Features | Partner Sites | Information | LinkXpress
Sign In
SIEMENS DIAGNOSTICS

Enzyme Linked to Aggressive Prostate Cancer

By Labmedica International staff writers
Posted on 17 Jan 2013
The enzyme mesotrypsin, also known as protease, serine 3 (PRSS3), is specifically associated with aggressive prostate cancer risk.

Mesotrypsin appears to be an important mediator of prostate cancer progression and metastasis, and it has been suggested that inhibition of mesotrypsin activity may provide a novel modality for prostate cancer treatment.

Cancer biologists at the Mayo Clinic (Jacksonville, Florida, USA) explored whether any other cancer abnormally expresses the enzyme PRSS3 and when this occurred. They gathered and analyzed data from several sources. They used various techniques including cell culture, ribonucleic acid (RNA) extraction and polymerase chain reaction (PCR), bioluminescent imaging, and immunohistochemistry.

By transcriptional profiling, the investigators identified a correlation between PRSS3 gene expression and prostate cancer progression in a microarray dataset in which five benign prostate, five clinically localized prostate cancer, and five metastatic prostate cancer tissue specimens. They found that PRSS3 expression in tumors was strikingly associated with recurrence, defined as systemic progression or rising prostate specific antigen. The association of PRSS3 with prostate cancer metastasis, and the evidence that PRSS3 expression in primary tumors is prognostic of recurrence, suggest that mesotrypsin may play a critical functional role in prostate cancer progression.


Evette Radisky, PhD, the senior investigator, said, "This molecule is a protease, which means it digests other molecules. Our data suggests PRSS3 activity changes the environment around prostate cancer cells, perhaps by freeing them from surrounding tissue to promote malignancy and invasiveness. I do not think PRSS3 is the only factor involved in driving aggressive prostate cancer, but it may be significant for a certain subset of this cancer, the kind that is potentially lethal. Prostate cancer patients could be tested for the presence of the enzyme, so that doctors could identify which ones had the highest risk of metastasis." The study was published on December 17, 2012, in the journal Molecular Cancer Research.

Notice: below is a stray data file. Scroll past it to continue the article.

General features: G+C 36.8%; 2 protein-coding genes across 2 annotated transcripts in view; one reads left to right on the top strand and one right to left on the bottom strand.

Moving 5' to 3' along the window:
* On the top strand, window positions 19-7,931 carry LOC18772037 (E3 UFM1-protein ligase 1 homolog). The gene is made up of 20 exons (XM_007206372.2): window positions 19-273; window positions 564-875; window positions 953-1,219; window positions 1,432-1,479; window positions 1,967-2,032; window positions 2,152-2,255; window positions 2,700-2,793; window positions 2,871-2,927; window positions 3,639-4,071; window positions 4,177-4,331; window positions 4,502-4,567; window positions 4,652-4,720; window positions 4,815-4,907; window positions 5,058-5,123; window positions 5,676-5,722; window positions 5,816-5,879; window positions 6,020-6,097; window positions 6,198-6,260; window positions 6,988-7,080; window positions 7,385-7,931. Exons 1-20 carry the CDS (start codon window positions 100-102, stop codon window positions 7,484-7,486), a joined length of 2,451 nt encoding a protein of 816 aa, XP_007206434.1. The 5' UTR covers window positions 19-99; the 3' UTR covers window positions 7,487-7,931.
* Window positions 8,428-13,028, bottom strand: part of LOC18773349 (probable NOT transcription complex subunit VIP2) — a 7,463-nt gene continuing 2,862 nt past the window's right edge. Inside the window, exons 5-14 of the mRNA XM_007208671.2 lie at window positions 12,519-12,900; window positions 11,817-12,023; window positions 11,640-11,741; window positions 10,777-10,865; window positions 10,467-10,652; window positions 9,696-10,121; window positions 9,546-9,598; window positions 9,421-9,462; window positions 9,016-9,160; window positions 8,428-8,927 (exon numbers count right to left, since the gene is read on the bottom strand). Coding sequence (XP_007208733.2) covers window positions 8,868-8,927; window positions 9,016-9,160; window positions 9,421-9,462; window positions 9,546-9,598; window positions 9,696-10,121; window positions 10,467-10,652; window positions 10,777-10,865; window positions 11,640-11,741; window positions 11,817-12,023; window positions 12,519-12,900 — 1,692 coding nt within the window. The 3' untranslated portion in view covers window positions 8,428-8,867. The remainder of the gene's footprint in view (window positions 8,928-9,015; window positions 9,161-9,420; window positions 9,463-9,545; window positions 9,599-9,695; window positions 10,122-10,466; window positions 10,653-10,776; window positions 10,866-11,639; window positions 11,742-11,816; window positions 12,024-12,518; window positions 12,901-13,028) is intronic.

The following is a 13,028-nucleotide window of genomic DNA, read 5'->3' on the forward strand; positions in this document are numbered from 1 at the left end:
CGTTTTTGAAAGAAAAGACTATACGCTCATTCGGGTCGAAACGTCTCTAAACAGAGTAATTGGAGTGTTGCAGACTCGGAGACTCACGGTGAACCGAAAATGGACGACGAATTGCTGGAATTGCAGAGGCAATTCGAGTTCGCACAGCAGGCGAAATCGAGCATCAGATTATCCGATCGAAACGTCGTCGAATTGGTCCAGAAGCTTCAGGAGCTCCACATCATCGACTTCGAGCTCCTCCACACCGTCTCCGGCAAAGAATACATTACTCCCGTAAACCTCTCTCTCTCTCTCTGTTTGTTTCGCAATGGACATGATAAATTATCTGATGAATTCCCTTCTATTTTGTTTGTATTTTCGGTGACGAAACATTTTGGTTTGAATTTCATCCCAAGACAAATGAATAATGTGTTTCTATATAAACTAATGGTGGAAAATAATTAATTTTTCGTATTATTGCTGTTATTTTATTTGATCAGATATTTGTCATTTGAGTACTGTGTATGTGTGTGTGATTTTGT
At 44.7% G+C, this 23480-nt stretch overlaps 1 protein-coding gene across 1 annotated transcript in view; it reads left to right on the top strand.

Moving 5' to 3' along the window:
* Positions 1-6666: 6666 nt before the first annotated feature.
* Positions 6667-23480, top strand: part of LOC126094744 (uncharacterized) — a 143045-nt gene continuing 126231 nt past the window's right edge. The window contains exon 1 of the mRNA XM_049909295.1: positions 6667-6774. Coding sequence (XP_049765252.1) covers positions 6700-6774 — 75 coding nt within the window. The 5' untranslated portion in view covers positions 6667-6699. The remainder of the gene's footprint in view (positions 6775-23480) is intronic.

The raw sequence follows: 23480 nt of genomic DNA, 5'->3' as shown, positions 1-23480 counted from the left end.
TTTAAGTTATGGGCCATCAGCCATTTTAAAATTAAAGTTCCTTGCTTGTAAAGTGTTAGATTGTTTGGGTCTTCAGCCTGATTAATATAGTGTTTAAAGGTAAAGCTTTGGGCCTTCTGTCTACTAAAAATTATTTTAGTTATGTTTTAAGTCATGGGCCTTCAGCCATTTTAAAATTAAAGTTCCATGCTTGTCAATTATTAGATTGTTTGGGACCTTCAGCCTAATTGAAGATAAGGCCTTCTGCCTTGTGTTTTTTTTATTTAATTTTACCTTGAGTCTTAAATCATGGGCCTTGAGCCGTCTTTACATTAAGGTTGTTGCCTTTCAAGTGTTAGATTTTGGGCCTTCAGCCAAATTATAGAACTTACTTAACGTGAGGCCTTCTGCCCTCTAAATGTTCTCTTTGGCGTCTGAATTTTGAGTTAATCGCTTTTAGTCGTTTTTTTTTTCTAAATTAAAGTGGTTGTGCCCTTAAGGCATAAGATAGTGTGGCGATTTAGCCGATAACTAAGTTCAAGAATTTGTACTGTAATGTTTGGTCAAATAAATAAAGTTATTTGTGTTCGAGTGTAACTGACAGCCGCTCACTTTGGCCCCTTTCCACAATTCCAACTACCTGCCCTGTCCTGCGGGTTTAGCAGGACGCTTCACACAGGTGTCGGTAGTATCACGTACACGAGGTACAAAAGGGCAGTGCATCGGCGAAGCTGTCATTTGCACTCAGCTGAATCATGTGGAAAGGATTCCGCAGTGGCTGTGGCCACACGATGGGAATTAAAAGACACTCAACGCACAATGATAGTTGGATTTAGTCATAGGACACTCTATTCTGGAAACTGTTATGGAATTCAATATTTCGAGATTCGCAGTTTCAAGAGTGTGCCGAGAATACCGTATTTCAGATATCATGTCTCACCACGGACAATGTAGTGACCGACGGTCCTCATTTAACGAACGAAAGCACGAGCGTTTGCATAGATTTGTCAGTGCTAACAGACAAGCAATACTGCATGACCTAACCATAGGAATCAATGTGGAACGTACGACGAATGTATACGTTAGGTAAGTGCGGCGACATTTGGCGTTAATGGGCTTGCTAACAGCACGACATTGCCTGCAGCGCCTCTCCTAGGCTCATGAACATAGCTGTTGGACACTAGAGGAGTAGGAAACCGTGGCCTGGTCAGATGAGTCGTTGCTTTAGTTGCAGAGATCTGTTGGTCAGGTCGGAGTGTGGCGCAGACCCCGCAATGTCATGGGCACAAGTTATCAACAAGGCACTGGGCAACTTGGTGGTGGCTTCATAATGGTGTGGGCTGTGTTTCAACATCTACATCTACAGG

Related Links:

Mayo Clinic



comments powered by Disqus

Channels

Clinical Chemistry

view channel
Image:  The Agilent 6890 GC with 5973 Mass Spectrometer and Tekmar Velocity XPT Purge & Trap (Photo courtesy of Gen Tech).

Low Levels of Prohormone Predicts Coronary Heart Disease

The adrenal sex hormone dehydroepiandrosterone (DHEA), which is present in serum mainly as the sulfate DHEA-S, is the most abundant steroid hormone in human blood and its levels decline dramatically with age.... Read more

Microbiology

view channel
Image: The causative parasite of Chagas disease Trypanosoma cruzi in a blood film (Photo courtesy of the CDC - US Centers for Disease Control and Prevention).

Undiagnosed Chagas Disease Emerging as Public Health Threat

Chagas disease or American trypanosomiasis is typically spread to people through the feces of blood-sucking triatomine bugs sometimes called kissing bugs because they feed on people's faces during the night.... Read more

Industry News

view channel

Oncology Companion Diagnostics Sector Grows to Over USD 1 Billion

The market for diagnostic test and pharmaceutical drug pairs for cancer treatment has grown significantly, according to the report “Companion Diagnostic Markets” from healthcare market research firm Kalorama Information (New York City, NY, USA). The global companion diagnostics (CDx) market is valued at about USD 1.... Read more
 
Copyright © 2000-2014 Globetech Media. All rights reserved.